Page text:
Asteroid Collision May Have Tipped Saturn’s Moon Enceladus http://www.space.com/37034-saturn-moon-enceladus-tipped-over-by-asteroid.html?utm_source=twitter&utm_medium=social#?utm_source=twitter&utm_medium=social&utm_campaign=2016twitterdlvrit An intriguing article for those of you who also enjoy space stuff…

A Summary and Analysis of Goldilocks and the Three Bears https://interestingliterature.com/2017/05/30/a-summary-and-analysis-of-goldilocks-and-the-three-bears/ I’ll guarantee you’ll discover something you didn’t know about this story, if you read it.

A Book Labyrinth in London https://kristentwardowski.wordpress.com/2017/05/30/a-book-labyrinth-in-london/ I’m sorrier than I can say that I managed to miss this one… It looks amazing!

Thank you for visiting and taking the time and trouble to comment – and may you have a wonderful reading and blogging week.

Discovery Challenge 2017 and Tackling My TBR – April Roundup

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After reading Jo Hall’s post on the problems women authors have with getting discovered, I’ve been taking part in the challenge to read and review at least 24 books by female authors each year that were previously unknown to me for the last two years. During April, I read – six books towards my 2017 Discovery Challenge, which brings my annual number of books written by women writers I hadn’t read before to thirteen. They are:

Winter Tide – Book 1 of The Innesmouth Legacy by Ruthanna Emrys
After attacking Devil’s Reef in 1928, the U.S. Government rounded up the people of Innsmouth and took them to the desert, far from their ocean, their Deep One ancestors, and their sleeping god Cthulhu. Only Aphra and Caleb Marsh survived the camps, and they emerged without a past or a future. The government that stole Aphra’s life now needs her help. FBI agent Ron Spector believes that Communist spies have stolen dangerous magical secrets from Miskatonic University, secrets that could turn the Cold War hot in an instant, and hasten the end of the human race. Aphra must return to the ruins of her home, gather scraps of her stolen history, and assemble a new family to face the darkness of human nature.
For those of you who don’t recognise the references, Winter Tide is set in the world of H.P. Lovecraft, the famous horror and dark fantasy short story writer and novelist. The story, without any apparent headlong rush, nonetheless steadily unspools, gathering momentum as this odd, compulsive world continues to beguile. This is one of my outstanding books of the year so far – see my review here.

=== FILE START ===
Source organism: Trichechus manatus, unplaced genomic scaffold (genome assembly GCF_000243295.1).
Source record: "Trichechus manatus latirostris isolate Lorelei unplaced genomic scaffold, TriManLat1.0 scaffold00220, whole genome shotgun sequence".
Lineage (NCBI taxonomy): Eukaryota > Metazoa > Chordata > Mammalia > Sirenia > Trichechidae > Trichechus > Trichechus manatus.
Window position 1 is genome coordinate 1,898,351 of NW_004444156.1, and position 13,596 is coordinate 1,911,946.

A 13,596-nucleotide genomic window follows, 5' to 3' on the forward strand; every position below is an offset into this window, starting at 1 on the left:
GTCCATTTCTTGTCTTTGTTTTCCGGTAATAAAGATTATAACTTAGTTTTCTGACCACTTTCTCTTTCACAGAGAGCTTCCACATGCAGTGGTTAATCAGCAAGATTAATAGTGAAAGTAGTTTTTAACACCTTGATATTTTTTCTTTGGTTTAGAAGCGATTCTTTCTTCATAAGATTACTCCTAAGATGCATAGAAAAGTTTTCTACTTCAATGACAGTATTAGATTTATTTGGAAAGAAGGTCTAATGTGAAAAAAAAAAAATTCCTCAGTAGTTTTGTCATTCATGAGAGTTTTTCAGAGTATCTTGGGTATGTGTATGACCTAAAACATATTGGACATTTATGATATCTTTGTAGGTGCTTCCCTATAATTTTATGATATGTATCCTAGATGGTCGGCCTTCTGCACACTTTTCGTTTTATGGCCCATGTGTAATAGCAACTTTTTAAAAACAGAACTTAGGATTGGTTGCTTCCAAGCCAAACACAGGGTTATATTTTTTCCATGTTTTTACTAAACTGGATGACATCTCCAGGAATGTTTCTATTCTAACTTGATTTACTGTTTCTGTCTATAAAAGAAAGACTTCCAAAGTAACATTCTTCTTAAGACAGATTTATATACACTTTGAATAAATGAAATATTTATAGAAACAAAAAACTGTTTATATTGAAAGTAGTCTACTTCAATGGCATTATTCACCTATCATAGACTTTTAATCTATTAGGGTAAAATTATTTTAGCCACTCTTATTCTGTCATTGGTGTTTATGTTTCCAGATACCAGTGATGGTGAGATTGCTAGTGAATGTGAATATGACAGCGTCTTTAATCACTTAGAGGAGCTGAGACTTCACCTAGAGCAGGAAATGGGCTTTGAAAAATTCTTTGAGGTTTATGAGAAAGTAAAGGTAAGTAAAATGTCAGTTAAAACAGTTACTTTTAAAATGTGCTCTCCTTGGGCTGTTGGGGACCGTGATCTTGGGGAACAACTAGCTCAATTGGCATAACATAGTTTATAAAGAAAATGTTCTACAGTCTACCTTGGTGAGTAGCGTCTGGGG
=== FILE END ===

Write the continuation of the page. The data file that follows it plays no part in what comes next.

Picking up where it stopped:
Magic in the City by Heather Dyer
Brothers Jake and Simon Grubb are not happy they have to leave their home in Canada to move in with their cousin Hannah and her family in England. But things get interesting for the boys when, on the way there, they encounter a retiring magician at a highway rest stop who presents them with three gifts he claims have magical properties: a carpet, a camera and a stopwatch. Unfortunately, the magician doesn’t provide them with any instructions. So when the boys and Hannah find themselves being swept away on a wild adventure fueled by the magic in these curious objects, they have to learn as they go. But who cares when it’s this exciting!
I found the three child protagonists all appealing and believable. The boys, in particular, I thought were done well. I also very much liked the way Dyer handled the major life event that brought the boys and their mother across to resettle in Britain – I had assumed one thing was the problem, but it turned out to be something quite different – see my review here.

 

Saven Deception – Book 1 of the Saven series by Siobhan Davis
Sadie Owens has been slowly dying inside. Bit by bit, piece by piece, day by day. Trapped in a life she hates, she relies on only one person—herself. Despised by her family and betrayed by an unscrupulous government, Sadie dreams of a different life. When she is chosen to participate in the government’s new social experiment, she is ecstatic at the prospect of spending six months in Thalassic City, the shiny new city under the sea. Sadie is captivated by Logan, the beautiful boy with the ocean-blue eyes, but he isn’t all he appears to be. When she finally uncovers the government’s real agenda, the truth is more shocking than anything she could ever have imagined.
I very much enjoyed Sadie’s character – she has clearly had a rough time at home with a hostile, unloving mother and siblings who took their cue from her. I like the way Davis fed us a continuous stream of information as the story progresses, so that our perceptions are continually changing throughout – see my review here.

 

Dancing with Death – Book 1 of the Nell Drury mysteries by Amy Myers
1925. The fashionable Bright Young Things from London have descended on Wychbourne Court, the Kentish stately home of Lord and Lady Ansley, for an extravagant fancy dress ball followed by a midnight Ghost Hunt – and Chef Nell Drury knows she’s in for a busy weekend. What she doesn’t expect to encounter is sudden, violent death.
This cosy mystery is a thoroughly enjoyable, engrossing read. Myers evokes the period well as steady, sensible and very ambitious Nell Drury, working at Wychbourne Hall as Chef, suddenly finds herself confronted with a violent murder of one of the guests – see my review here.